George A. Stan ey, San Francisco No.
55. was re-elected grand secretary by ac
clamation. Stanley has ably filled this
position for years.
For irrand treasurer F. J. Kierce nomi
nated E. R. Myrickof San Francisco No.
1, J. J. Sullivan nominated W. T. Ag
gelerof San Jo*e No. 2 and H. Kujgeiberg
nominated J. E. R chardsot San Francisco
No. 3. Aggeler was elected, the voie being :
Aegeler. 53; Richards. I.'; Myrick. 12
The Rev. Father M. D. Siattery of Napa
was elected grand c apiain unanimously.
M. U. Callaghanof Livermore was elected
grand marshal. The vote stooa : Cal
laghan, 50: Green. 23 F. A. Sullivan of
San Francisco was elected grand inside
sentinel, and Harry BurKe of San Fran
cisco grand outs de sentinel. \V. C.
Noonan of Santa Rosa Council was unani
mously elected a grand director. The
naming of the other directors was devoid
of much rivalry. The newly elected offi
cers will be installed on Saturday morning.
The report of the central lecture bureau,
which wa- or^an-.z-d a year ago and
which Archbishop Riordan earnestly de
sires shall be continued, was heard with
a great deal of interest. That tbe bureau
will be continued is said to be assured, al
though no action has yet been taken. In
September. 1896, the Archbishop began a
aeries of lectures given under the auspices
of tno bureau, and since then lectures
have been delivered by Father Yorke,
Rabbi Yoorftanger, M. M. Estee and other
prominent speakers. These lectures were
given in San Francisco, Oakland, Stock
ton, San Rafael, Sacramemo, Bemcia,
Vallejo, Grass Valley, Santa Barbara,
Santa Cruz. Virginia City, Nev., and other
p. aces in California and Nevada.
The following resolution was unani
Rtsolved, Tnat the thirteenth Grand Council
of the jurisdiction, recognizing the
able, fearless and noble work ot the ban Frnn
cisco Monitor, hereby convey to the Monitor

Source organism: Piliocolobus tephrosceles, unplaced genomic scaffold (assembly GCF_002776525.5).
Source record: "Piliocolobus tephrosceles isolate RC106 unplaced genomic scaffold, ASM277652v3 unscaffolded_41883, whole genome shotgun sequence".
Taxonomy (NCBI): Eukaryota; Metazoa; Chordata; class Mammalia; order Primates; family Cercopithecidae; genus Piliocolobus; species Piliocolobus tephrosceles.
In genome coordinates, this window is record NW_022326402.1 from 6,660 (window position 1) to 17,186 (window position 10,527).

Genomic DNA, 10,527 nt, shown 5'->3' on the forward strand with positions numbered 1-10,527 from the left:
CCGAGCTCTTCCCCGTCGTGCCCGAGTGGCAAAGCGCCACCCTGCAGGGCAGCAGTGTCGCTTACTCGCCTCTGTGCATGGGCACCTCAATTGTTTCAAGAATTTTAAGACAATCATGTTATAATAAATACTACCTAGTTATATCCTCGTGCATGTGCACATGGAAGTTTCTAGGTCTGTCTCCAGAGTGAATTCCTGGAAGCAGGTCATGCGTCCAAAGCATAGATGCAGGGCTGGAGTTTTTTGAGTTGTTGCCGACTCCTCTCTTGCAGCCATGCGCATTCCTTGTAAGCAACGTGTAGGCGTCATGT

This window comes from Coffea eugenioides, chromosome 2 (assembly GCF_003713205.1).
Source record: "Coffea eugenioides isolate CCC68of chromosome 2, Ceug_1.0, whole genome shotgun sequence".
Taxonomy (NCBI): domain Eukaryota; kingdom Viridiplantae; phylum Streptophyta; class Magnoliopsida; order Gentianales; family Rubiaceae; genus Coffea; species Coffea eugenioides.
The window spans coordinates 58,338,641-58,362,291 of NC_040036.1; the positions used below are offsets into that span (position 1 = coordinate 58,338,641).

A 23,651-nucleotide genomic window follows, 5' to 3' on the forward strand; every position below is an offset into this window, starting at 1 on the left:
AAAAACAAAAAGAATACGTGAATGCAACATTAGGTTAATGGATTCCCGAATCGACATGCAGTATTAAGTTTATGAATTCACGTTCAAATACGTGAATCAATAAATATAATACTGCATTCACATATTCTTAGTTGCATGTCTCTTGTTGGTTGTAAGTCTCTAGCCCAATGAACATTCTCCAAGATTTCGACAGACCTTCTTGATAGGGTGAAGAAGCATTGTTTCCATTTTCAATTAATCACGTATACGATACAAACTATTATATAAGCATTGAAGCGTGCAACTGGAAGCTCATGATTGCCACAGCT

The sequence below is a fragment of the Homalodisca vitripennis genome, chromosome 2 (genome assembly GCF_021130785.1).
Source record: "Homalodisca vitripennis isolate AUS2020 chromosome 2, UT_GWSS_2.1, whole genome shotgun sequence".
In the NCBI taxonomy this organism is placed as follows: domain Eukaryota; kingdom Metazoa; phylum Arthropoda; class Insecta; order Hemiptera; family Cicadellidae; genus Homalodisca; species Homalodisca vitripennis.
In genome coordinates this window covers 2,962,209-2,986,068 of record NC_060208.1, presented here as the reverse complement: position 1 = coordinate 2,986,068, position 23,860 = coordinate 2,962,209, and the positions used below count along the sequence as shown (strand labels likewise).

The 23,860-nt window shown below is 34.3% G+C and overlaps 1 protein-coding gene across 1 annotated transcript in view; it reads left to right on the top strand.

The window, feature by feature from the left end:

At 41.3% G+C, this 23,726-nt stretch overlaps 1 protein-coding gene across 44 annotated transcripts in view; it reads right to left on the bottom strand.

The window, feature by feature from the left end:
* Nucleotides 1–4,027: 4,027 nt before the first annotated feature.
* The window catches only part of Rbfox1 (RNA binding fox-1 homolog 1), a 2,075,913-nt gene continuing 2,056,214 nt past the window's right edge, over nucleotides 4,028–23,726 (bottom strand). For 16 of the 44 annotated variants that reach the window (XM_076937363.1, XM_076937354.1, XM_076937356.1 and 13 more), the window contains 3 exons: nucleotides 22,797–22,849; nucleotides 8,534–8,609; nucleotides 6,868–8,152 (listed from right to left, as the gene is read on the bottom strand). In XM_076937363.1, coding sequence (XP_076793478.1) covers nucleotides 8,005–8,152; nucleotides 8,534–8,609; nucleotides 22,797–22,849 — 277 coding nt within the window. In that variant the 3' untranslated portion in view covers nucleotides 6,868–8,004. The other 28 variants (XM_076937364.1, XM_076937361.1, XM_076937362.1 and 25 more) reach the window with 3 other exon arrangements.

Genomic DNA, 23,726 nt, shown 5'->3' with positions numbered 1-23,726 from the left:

our fullest indorsement of its course In de
iense of Catholic rights and fair play, aud our
sincere wisii for its future prosperity.
A resolution was adopted thanking the
press of Santa Rysa and San Francisco for
San Jo=e was chosen as the place of
meeting for the next Grand Council.
Livermore made a gallant tight against
San Jose and lost.
The council adjourned to meet to-mor
row morning at 7 ;30 o'clock to elect two
supreme dele. ales. Dockweiler of Los
Angeles is certain to be one.
The great parade will tnke placs to-mor
row. Besides delegates from councils all
over the State the cadeis of the League of
the Crosß will be in line. The-e will be a
bicycle meet at the Cycling Park in the
afternoon for amateurs. T. H. Morris,
chairman of the transportation committee,
says there will bs fully 2"00 excursionists
from San Francisco. A large delegation
from Petaluma will come. It is believed
that fully as large a number will come
over the Southern Pacific, and a conserva
tive estimate of the number of guests for
the day 13 GO 0.
i> A V At; / JO TUB MO IT.
Crop* in becliont of n>nn Itieqo County
SAN DIEGO, Cal., Aug. 20.— Only par
tial returns are in from the back country
as yet, but it now appears certain that last
nifthi'i electrical storm was the worst in
year*. The storm was in the nature of a
Santa Ana or desert sirocco, and struck
the city at about 11 o'clock. It had been
preceded for about five hours by a brilliant
electrical display in the mountains. No
rain fell, bui at midnight the wind blew
at the rate of twelve miles an hour. The
maximum mercury was 87 degrees. At
noon to-day the thermometer registered
In the back country, especially In Ihe
deciduous fruit belt, tiie damaire was
srreatesl. At Julian, sixty miles east, the
wind reached a v-locity ot sixty miles an
hour and 10,000 box<-2 of apples were de
stroyed. At Janml the entire peach,